Figure 1 shows an outline of the sustainability pathway of a single ink, represented by the larger dot in the center of the figure. There are lots of raw materials used in a single ink, and each of those is manufactured from other raw materials, each of which is represented by a dot. Some of the earlier chemical raw materials are used to make more than one of the intermediate raw materials.
Ultimately, the path leads back to the original, naturally-occurring raw material.
To the right of the ink dot are the different printed materials made with an ink, and then the packagers, final consumers, etc.
This is just one ink. Each printed article will normally have four to 12 different inks, and there are millions of different printed articles. The number of “dots” in a single real-life package is in the thousands. Considering the annual output of a larger printer, the number of dots will be in the tens of millions.
The big six printing processes (litho, flexo, gravure, inkjet, screen and coating) together with the many different ink technologies available (like oil, water, solvent, UV and EB) make this a really complicated situation.
Five Dot Components
Each dot has at least five components: raw materials, energy input, waste output, the intended product output and the transportation of that product to the location of the next “dot.” The sustainability message is being passed upstream, from right to left in the figure. The retailers explained it to the packagers, who told the printers, who told us.
We now have to tell our raw material suppliers, who tell theirs, and so on. We each need to quantify all five dot components for our piece of the puzzle. When each participant knows where they are on the dot components, they will be able to define areas to improve. When each customer (a dot to the right) knows the dot component status of their suppliers, they will be able to make good decisions about what types of raw materials to use.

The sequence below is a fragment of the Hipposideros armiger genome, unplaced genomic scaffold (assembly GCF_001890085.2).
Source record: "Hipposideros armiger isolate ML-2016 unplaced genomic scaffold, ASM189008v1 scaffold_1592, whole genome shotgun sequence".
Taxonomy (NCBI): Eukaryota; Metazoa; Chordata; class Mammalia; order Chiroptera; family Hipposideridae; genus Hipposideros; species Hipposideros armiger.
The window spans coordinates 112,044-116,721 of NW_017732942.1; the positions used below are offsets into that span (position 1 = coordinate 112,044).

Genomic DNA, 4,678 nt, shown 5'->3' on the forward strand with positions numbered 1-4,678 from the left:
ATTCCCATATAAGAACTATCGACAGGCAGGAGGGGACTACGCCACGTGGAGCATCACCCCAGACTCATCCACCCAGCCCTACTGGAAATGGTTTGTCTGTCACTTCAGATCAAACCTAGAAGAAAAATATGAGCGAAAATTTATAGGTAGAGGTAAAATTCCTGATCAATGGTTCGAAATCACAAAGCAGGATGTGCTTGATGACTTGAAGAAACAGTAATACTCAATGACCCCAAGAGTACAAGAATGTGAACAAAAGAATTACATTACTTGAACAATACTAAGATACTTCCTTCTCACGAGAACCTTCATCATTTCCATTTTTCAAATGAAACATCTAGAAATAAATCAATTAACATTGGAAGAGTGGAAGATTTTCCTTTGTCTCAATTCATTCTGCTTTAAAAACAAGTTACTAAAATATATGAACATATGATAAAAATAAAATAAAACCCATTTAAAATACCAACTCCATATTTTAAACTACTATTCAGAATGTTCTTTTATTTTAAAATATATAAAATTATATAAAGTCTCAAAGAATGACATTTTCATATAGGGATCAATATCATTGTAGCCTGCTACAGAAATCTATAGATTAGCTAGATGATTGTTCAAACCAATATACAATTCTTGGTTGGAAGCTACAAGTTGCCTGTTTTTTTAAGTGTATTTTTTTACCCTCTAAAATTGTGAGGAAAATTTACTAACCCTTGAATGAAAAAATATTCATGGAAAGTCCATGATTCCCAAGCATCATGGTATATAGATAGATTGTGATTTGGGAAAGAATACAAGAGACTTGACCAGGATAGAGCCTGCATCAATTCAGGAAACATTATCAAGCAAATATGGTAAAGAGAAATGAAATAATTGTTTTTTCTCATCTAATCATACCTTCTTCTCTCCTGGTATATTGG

Making Good Decisions
This is the tough part.Making good choices about manufacturing processes, raw material selection, location of manufacturing plants (to minimize inbound and outbound shipping) and final product disposal require information.
Everyone connected to your dot, both for input and output, needs to know your sustainability facts – not just your story, not your policy, not a feelgood position paper – they need the hard facts on total energy requirements, carbon footprint, waste and raw material options. Otherwise, we’re just guessing, and guessing does not drive out waste.
We Used To Guess.....
People genuinely want to know the right thing to do. It’s been too complicated to really know, so we, as a planet, did things that felt right, that made intuitive good sense, or simply were things that were doable.
This led to the growth in consumer recycling, in application of lean manufacturing principles, in the increase in renewable raw materials and in expanding the number of biodegradable/compostable products.
Are these the right things to do? Maybe, but we really don’t know! Consider some advantages and disadvantages of these four “green” trends (see Table 1):
Now We Need to Learn
It’s still very complex, but everyone up and down the supply chain must figure this out in order to survive. If our competitors get it right, they will have reduced cost to a degree that we cannot compete.
Passing Fad or
Some still say, “It’ll just go away” or “It’s a lot of defensive work – where’s the ROI?” or “It really is too complex to know” or even “Wal-Mart is just PR grandstanding.”
This is an education issue. Those who haven’t spent much time on the topic raise these concerns.
At every stage going upstream in the supply chain, these are the first concerns expressed.
The truth, the eye-opening revelation, when one finally “gets it,” is summarized by these four conclusions:
1. Eliminating waste and thereby cost is a competitive advantage.
2. If my competitors do it, I have to.
3. There’s lots of energy now from the business side and the environmental side – if we’re ever going to figure this out, now’s the time.
4. It is the right thing to do, both economically and socially.